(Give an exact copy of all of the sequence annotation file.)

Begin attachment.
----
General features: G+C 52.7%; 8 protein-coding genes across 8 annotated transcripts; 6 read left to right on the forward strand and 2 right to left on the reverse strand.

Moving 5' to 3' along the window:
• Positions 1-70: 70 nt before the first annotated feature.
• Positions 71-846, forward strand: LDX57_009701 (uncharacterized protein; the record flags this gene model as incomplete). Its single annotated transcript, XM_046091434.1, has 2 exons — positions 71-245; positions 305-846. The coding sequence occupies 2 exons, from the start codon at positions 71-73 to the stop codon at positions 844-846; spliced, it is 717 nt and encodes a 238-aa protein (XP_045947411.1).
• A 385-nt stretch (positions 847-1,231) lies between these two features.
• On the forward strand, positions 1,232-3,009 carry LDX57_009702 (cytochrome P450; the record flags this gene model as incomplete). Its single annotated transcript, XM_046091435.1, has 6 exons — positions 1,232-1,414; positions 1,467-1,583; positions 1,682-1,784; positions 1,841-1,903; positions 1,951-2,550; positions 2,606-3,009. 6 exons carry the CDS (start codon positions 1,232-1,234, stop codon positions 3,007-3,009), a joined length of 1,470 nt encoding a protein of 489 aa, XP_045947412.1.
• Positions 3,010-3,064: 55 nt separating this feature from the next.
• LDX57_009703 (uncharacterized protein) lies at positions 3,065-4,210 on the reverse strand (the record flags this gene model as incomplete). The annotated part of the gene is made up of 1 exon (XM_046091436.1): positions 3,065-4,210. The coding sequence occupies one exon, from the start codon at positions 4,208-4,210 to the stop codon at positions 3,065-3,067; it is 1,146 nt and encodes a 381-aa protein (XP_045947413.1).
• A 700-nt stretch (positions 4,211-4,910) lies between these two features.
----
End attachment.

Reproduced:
General features: G+C 52.7%; 8 protein-coding genes across 8 annotated transcripts; 6 read left to right on the forward strand and 2 right to left on the reverse strand.

Moving 5' to 3' along the window:
• Positions 1-70: 70 nt before the first annotated feature.
• Positions 71-846, forward strand: LDX57_009701 (uncharacterized protein; the record flags this gene model as incomplete). Its single annotated transcript, XM_046091434.1, has 2 exons — positions 71-245; positions 305-846. The coding sequence occupies 2 exons, from the start codon at positions 71-73 to the stop codon at positions 844-846; spliced, it is 717 nt and encodes a 238-aa protein (XP_045947411.1).
• A 385-nt stretch (positions 847-1,231) lies between these two features.
• On the forward strand, positions 1,232-3,009 carry LDX57_009702 (cytochrome P450; the record flags this gene model as incomplete). Its single annotated transcript, XM_046091435.1, has 6 exons — positions 1,232-1,414; positions 1,467-1,583; positions 1,682-1,784; positions 1,841-1,903; positions 1,951-2,550; positions 2,606-3,009. 6 exons carry the CDS (start codon positions 1,232-1,234, stop codon positions 3,007-3,009), a joined length of 1,470 nt encoding a protein of 489 aa, XP_045947412.1.
• Positions 3,010-3,064: 55 nt separating this feature from the next.
• LDX57_009703 (uncharacterized protein) lies at positions 3,065-4,210 on the reverse strand (the record flags this gene model as incomplete). The annotated part of the gene is made up of 1 exon (XM_046091436.1): positions 3,065-4,210. The coding sequence occupies one exon, from the start codon at positions 4,208-4,210 to the stop codon at positions 3,065-3,067; it is 1,146 nt and encodes a 381-aa protein (XP_045947413.1).
• A 700-nt stretch (positions 4,211-4,910) lies between these two features.